Bid to establish ECEC facility in Mareeba met with opposition from Council
The Sector > Economics > Property > Bid to establish ECEC facility in Mareeba met with opposition from Council

Bid to establish ECEC facility in Mareeba met with opposition from Council

by Freya Lucas

December 03, 2021

Queensland’s Mareeba Shire Council has rejected a preliminary approval for the construction of an early childhood education and care (ECEC) facility, requesting the project be assessed by council officers only. 


Concerning a triangular block located next to the Mareeba Bowls Club and Library complex on ANZAC Avenue, the proposal is for a 70 place service, and developers are asking council to approve a Material Change of Use for a Preliminary Approval and to change the level of the assessment for the project from impact assessable – which allows the public to submit objections or support – to code assessable. 


The Council believes that changing the assessment level would prevent people from putting in an official submission that would then grant them appeal rights to the Planning and Environment Court.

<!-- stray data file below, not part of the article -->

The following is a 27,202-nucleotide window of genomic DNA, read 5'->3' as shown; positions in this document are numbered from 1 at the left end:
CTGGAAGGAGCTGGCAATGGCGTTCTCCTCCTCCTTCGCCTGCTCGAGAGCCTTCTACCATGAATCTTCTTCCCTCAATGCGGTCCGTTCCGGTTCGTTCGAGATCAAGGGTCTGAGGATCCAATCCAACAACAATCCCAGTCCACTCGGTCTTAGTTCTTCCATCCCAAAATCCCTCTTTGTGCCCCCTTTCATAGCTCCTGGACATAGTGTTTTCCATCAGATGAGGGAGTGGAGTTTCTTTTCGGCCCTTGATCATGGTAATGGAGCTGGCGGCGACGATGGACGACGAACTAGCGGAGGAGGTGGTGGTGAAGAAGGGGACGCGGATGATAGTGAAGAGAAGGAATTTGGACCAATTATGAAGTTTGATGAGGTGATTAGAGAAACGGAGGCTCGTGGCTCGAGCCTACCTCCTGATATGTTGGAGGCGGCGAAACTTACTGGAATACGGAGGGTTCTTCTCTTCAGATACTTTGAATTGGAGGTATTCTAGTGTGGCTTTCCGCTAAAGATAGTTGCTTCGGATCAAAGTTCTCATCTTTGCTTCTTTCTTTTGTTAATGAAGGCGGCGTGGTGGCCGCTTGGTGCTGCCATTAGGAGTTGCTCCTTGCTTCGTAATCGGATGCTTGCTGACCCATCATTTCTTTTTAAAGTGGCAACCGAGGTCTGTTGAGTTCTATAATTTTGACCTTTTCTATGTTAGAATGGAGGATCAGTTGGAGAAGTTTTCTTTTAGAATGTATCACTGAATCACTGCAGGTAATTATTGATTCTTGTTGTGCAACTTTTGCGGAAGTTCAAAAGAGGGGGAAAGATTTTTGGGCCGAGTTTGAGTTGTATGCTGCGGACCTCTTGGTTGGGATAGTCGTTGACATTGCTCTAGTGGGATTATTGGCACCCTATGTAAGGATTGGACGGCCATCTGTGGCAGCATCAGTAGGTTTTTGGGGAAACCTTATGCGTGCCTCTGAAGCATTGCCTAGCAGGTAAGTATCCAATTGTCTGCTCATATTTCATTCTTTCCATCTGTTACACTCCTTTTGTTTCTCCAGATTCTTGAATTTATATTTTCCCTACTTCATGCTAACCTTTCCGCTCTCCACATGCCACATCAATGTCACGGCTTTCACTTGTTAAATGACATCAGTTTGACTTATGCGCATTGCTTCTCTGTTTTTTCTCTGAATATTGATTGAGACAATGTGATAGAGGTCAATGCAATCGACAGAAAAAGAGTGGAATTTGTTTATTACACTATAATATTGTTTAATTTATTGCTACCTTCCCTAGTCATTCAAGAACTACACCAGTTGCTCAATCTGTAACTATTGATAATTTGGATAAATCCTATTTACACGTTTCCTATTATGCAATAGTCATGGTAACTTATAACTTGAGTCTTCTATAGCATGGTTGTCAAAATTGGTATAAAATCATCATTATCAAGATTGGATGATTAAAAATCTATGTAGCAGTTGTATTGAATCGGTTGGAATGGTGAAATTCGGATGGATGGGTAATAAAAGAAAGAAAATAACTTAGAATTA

Residents adjacent to the development have flagged objections, along with the approved provider of QT’s Early Learning who note that with three not-for-profit centres not operating at 100 per cent capacity currently in the area, approving the development would “spell the demise of their facility.”


A petition signed by 73 residents and provided to Council earlier this year focused on several issues, with traffic one of the main sticking points. 


“Traffic on Anzac Ave is an issue now so to put another 70 vehicles on there is going to be a real concern because there doesn’t seem to be anywhere to widen the road and put slip lanes in,” Councillor Mary Graham said at a recent meeting. 


Senior town planner Brian Millard told the meeting that the developer would need to submit a full traffic assessment as part of the application. 


“It will be the applicants’ responsibility to prove it will be a safe traffic environment so they have to come up with a solution to manage an additional 150 traffic movements a day,” he said.


For further coverage of this story please see here

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